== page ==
Google’s Penguin Update Scares Small Business Owners

Most Web professionals and search engine optimization (SEO) specialists have come to expect (and often lament) Google’s frequent Panda updates, but in late April they were surprised with a new wrinkle – the Penguin update.

Although the black and white seabirds are arguably less intimidating than their matching friends, the same cannot be said of the effects Penguin is having on websites since it was rolled out April 24th. Webmasters and site owners are reporting drops in rankings across the Internet and conforming to the new metrics before time runs out is a real struggle for some businesses.

The Penguin update was revealed to be an entire algorithm swap-out and the results are anything but cute and cuddly, as the name so misleadingly suggests. Unlike other updates, Penguin has caused such a disturbance in the Force that The Wall Street Journal reported that many small businesses are in fear of being relegated to the ever-expanding netherworld of Internet spam.

Google’s goal with Penguin is much the same as it always (says it) is: to improve its users’ search experience. This time their target for elimination is Web spam, but the problem for website owners is that Google’s definition of Web spam may differ from their own, and in any event is likely more stringent. Google defines many of its ranking parameters as a means to provide guidance to Web professionals, but it does not disclose the nature of most of its algorithm changes in an effort to keep spammers from adapting to the modifications too quickly.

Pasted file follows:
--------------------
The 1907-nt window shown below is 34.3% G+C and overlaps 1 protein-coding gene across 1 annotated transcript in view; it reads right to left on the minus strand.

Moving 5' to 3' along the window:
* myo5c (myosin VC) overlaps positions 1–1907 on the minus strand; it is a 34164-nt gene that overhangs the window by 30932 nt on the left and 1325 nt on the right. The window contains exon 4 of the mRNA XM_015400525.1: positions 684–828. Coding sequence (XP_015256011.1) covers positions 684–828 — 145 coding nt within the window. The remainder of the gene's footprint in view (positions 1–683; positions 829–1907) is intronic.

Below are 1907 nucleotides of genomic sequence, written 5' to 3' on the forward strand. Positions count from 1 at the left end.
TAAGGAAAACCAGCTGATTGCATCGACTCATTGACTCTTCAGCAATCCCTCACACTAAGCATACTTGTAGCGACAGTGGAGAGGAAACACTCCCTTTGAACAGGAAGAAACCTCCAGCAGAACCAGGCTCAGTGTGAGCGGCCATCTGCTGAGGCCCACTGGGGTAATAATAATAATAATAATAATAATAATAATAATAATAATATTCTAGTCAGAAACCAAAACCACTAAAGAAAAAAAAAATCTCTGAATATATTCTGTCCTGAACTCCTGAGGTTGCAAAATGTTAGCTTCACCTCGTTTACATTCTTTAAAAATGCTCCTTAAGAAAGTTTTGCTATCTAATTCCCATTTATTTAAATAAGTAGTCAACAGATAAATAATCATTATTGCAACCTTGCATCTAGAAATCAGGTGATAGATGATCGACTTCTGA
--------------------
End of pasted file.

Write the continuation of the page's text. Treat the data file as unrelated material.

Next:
Despite the usual secrecy, many experts have drawn conclusions about how to navigate the new algorithm change and boost rankings back up to pre-change levels. Many sources for advice like Search Engine Watch, WebiMax VP and Business 2 Community focused on the need for more high-quality original content that is published on reputable websites rather than paying for links, copying content or stuffing keywords.

While Google ostensibly has the best user experience at heart when it makes changes, the fact is that a few flips of the switch at HQ can shutter business doors and put people out of a paycheck – which this latest change has apparently done. Experts tend to agree, however, that for businesses that are operating legitimate websites with real products to market the Penguin update will be a great help by further eliminating the clutter of disreputable websites that are only out to rook consumers by teasing them away from genuine value.

Photo found on Guwashi999’s Flickr Page

1 Comment
  1. Until google completely messed things up with Penguin, there was a move to make web development easier and make it possible for very small businesses with companies like squarespace and wordpress. With all the search changes, however, a small business cannot keep track of them and millions of small business sites have been delisted on google. So, the unintended consequence of this change is that google is saying don’t even bother web advertising unless you are willing to pay a professional $10,000 or more to set up and maintain you website. In sum, with the Penguin change, Google has made web advertising only possible for well capitalized companies who can afford to pay consultants. Is this what they wanted?

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